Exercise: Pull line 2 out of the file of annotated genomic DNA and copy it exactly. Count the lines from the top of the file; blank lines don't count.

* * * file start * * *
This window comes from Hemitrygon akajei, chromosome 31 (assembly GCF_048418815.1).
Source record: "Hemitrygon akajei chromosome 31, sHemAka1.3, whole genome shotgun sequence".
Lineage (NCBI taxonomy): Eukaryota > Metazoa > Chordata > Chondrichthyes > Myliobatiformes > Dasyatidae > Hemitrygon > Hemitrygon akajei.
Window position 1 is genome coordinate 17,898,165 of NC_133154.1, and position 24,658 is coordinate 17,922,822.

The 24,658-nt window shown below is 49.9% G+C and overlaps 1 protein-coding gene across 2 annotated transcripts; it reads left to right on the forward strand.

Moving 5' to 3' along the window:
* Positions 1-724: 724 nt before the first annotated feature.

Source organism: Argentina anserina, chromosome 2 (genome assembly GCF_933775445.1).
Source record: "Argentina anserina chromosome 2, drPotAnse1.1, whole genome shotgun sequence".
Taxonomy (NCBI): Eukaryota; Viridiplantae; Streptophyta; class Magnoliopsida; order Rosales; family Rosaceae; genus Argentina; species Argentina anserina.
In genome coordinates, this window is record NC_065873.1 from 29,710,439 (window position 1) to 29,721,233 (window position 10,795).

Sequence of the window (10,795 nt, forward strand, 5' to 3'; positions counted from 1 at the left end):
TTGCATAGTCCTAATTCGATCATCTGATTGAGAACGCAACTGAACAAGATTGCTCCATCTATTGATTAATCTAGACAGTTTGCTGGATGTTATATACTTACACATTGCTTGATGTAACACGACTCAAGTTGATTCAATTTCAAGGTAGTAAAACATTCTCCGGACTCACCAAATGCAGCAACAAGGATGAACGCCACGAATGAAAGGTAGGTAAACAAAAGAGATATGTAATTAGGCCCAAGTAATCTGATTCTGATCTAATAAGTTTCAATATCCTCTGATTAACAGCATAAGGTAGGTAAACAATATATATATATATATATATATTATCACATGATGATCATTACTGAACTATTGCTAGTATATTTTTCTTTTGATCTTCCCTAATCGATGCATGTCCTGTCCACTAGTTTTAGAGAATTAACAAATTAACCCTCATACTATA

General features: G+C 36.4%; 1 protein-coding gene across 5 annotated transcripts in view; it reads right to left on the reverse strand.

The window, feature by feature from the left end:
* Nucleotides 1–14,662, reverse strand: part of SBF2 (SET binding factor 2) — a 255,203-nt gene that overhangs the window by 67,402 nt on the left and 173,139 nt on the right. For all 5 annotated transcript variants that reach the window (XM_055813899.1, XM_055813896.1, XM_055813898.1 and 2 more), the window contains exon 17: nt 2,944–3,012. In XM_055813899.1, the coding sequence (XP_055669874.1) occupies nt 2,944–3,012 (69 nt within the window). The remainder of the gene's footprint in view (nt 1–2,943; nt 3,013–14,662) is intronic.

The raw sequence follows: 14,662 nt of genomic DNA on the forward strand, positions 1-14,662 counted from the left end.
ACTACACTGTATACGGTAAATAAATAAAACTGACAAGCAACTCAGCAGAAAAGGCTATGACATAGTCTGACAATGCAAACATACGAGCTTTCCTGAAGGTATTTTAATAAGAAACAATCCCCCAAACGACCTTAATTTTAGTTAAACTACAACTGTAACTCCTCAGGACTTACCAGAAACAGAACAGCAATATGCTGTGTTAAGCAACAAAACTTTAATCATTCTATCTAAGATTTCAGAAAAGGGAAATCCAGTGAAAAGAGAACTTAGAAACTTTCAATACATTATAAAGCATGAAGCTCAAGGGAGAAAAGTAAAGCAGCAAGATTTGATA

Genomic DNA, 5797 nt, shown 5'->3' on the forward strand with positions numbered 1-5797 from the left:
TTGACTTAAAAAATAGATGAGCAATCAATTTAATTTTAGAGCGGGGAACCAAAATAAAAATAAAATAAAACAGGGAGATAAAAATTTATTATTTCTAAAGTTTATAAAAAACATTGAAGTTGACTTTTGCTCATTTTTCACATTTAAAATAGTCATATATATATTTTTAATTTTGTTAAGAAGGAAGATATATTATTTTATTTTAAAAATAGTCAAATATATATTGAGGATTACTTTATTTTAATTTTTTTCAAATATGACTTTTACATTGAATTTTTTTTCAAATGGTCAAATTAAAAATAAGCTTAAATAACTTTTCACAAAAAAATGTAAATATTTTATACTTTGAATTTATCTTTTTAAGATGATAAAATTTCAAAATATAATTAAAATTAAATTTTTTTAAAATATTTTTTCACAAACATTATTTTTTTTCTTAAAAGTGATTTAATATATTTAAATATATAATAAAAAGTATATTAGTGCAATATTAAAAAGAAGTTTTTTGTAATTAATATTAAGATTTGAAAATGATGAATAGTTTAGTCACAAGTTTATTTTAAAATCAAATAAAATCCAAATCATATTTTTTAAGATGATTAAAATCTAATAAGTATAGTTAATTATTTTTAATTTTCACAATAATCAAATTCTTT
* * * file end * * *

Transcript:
Source record: "Hemitrygon akajei chromosome 31, sHemAka1.3, whole genome shotgun sequence".